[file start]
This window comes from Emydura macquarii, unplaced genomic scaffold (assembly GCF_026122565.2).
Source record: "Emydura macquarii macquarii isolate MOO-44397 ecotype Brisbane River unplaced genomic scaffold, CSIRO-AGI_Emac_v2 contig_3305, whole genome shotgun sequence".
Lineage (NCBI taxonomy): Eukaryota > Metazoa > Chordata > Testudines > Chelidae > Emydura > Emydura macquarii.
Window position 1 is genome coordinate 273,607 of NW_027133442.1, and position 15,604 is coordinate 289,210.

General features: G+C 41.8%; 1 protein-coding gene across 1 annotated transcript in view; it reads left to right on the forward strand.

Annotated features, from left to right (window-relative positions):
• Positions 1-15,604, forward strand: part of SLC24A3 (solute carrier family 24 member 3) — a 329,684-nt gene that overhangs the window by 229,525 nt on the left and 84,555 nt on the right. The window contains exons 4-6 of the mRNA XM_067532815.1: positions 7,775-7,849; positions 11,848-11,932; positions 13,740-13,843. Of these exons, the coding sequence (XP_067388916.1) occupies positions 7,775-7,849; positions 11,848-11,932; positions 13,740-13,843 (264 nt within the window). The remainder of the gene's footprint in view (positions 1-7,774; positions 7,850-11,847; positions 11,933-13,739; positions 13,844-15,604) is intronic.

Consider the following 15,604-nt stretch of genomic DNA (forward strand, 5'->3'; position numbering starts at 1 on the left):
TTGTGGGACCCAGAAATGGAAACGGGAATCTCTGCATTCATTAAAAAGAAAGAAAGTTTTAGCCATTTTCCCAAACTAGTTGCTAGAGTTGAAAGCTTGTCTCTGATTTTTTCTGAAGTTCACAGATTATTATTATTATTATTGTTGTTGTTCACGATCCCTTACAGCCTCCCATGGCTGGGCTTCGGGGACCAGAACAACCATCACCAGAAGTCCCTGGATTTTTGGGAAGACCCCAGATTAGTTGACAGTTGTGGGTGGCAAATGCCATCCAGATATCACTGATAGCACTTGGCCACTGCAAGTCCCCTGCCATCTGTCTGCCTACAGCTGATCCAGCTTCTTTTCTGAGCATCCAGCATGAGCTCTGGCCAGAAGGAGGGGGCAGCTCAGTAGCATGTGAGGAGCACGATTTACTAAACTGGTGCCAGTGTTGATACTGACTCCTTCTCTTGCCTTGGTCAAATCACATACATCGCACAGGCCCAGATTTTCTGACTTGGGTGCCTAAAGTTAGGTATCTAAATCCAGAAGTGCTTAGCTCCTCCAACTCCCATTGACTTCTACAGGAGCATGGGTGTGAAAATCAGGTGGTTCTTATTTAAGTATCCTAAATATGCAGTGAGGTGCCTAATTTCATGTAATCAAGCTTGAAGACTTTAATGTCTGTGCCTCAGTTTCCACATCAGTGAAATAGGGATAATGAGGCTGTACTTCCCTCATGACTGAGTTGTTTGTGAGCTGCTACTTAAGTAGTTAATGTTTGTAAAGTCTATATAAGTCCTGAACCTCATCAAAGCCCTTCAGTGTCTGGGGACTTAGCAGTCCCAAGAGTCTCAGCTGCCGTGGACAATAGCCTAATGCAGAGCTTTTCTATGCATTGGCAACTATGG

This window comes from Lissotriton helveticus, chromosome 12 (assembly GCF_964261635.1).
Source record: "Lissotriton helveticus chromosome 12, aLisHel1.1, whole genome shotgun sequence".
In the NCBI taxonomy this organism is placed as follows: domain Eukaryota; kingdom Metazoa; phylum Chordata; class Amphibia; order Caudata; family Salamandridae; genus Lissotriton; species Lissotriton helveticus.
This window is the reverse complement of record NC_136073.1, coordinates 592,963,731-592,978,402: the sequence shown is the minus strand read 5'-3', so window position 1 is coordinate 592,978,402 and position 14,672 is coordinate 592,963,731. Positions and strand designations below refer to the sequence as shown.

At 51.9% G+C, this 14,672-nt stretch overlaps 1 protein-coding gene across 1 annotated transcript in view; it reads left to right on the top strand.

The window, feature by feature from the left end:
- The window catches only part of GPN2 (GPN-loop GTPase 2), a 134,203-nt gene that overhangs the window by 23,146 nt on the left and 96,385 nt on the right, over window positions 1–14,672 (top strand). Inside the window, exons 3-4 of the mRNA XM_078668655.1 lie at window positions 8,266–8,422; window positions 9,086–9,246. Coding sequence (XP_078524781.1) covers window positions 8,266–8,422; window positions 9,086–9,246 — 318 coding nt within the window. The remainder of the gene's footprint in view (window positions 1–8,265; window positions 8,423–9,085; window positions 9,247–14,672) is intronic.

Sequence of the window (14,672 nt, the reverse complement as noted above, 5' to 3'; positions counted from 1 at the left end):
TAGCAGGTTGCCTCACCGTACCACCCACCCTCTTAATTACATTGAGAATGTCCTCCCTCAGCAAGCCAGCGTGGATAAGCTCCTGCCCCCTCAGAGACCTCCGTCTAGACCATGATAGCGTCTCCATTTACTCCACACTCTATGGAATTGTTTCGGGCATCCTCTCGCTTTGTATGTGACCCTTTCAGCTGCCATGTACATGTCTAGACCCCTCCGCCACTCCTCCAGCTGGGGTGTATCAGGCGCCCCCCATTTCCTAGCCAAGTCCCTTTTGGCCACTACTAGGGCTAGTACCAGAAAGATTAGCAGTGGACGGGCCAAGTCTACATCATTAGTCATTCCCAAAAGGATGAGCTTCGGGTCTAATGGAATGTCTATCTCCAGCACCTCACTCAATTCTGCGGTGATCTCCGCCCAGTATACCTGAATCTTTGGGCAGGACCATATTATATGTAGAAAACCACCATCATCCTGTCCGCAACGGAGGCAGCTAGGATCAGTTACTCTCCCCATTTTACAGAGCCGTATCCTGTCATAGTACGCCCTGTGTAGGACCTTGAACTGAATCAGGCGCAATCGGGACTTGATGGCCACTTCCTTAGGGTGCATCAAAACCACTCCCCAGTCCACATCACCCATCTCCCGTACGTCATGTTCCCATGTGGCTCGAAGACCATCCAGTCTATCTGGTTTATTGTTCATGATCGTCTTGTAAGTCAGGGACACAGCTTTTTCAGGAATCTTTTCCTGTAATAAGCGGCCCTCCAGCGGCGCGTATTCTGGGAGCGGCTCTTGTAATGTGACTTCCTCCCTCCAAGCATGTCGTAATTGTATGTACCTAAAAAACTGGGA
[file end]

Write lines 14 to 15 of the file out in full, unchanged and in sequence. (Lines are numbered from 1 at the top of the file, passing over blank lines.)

At 51.9% G+C, this 14,672-nt stretch overlaps 1 protein-coding gene across 1 annotated transcript in view; it reads left to right on the top strand.

The window, feature by feature from the left end: